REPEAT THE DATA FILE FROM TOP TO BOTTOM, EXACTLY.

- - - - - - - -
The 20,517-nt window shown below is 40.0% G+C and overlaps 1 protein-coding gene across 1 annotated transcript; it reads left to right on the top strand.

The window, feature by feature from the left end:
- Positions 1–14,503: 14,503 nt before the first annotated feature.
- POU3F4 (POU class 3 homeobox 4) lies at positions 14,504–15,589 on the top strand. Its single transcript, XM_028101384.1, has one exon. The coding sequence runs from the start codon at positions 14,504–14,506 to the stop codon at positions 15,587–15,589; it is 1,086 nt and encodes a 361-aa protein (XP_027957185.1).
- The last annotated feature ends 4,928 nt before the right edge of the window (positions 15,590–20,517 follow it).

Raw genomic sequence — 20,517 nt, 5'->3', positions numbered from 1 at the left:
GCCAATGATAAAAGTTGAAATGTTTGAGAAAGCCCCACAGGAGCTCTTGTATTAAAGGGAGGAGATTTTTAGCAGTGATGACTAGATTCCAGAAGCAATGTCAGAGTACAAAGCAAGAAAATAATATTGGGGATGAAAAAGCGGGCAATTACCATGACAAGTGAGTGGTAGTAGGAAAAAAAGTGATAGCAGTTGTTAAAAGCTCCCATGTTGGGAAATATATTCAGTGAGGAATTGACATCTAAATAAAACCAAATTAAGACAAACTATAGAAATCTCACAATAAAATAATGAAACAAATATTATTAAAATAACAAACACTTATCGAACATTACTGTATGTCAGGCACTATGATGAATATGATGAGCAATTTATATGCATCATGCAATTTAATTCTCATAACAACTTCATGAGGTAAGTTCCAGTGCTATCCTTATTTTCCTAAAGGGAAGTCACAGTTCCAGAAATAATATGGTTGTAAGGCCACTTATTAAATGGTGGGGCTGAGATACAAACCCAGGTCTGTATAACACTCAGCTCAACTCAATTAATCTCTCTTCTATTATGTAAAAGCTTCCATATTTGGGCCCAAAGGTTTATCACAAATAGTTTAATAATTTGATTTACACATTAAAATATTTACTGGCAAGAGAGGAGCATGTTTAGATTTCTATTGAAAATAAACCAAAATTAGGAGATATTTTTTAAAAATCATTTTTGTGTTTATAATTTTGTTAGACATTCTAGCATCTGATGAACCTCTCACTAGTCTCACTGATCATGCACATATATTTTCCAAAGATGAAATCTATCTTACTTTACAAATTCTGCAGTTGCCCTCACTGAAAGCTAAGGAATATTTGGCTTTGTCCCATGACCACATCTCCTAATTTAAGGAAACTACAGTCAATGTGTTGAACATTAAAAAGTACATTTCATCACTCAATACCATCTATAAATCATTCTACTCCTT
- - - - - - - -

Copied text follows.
The 20,517-nt window shown below is 40.0% G+C and overlaps 1 protein-coding gene across 1 annotated transcript; it reads left to right on the top strand.

The window, feature by feature from the left end:
- Positions 1–14,503: 14,503 nt before the first annotated feature.
- POU3F4 (POU class 3 homeobox 4) lies at positions 14,504–15,589 on the top strand. Its single transcript, XM_028101384.1, has one exon. The coding sequence runs from the start codon at positions 14,504–14,506 to the stop codon at positions 15,587–15,589; it is 1,086 nt and encodes a 361-aa protein (XP_027957185.1).
- The last annotated feature ends 4,928 nt before the right edge of the window (positions 15,590–20,517 follow it).

Raw genomic sequence — 20,517 nt, 5'->3', positions numbered from 1 at the left:
GCCAATGATAAAAGTTGAAATGTTTGAGAAAGCCCCACAGGAGCTCTTGTATTAAAGGGAGGAGATTTTTAGCAGTGATGACTAGATTCCAGAAGCAATGTCAGAGTACAAAGCAAGAAAATAATATTGGGGATGAAAAAGCGGGCAATTACCATGACAAGTGAGTGGTAGTAGGAAAAAAAGTGATAGCAGTTGTTAAAAGCTCCCATGTTGGGAAATATATTCAGTGAGGAATTGACATCTAAATAAAACCAAATTAAGACAAACTATAGAAATCTCACAATAAAATAATGAAACAAATATTATTAAAATAACAAACACTTATCGAACATTACTGTATGTCAGGCACTATGATGAATATGATGAGCAATTTATATGCATCATGCAATTTAATTCTCATAACAACTTCATGAGGTAAGTTCCAGTGCTATCCTTATTTTCCTAAAGGGAAGTCACAGTTCCAGAAATAATATGGTTGTAAGGCCACTTATTAAATGGTGGGGCTGAGATACAAACCCAGGTCTGTATAACACTCAGCTCAACTCAATTAATCTCTCTTCTATTATGTAAAAGCTTCCATATTTGGGCCCAAAGGTTTATCACAAATAGTTTAATAATTTGATTTACACATTAAAATATTTACTGGCAAGAGAGGAGCATGTTTAGATTTCTATTGAAAATAAACCAAAATTAGGAGATATTTTTTAAAAATCATTTTTGTGTTTATAATTTTGTTAGACATTCTAGCATCTGATGAACCTCTCACTAGTCTCACTGATCATGCACATATATTTTCCAAAGATGAAATCTATCTTACTTTACAAATTCTGCAGTTGCCCTCACTGAAAGCTAAGGAATATTTGGCTTTGTCCCATGACCACATCTCCTAATTTAAGGAAACTACAGTCAATGTGTTGAACATTAAAAAGTACATTTCATCACTCAATACCATCTATAAATCATTCTACTCCTT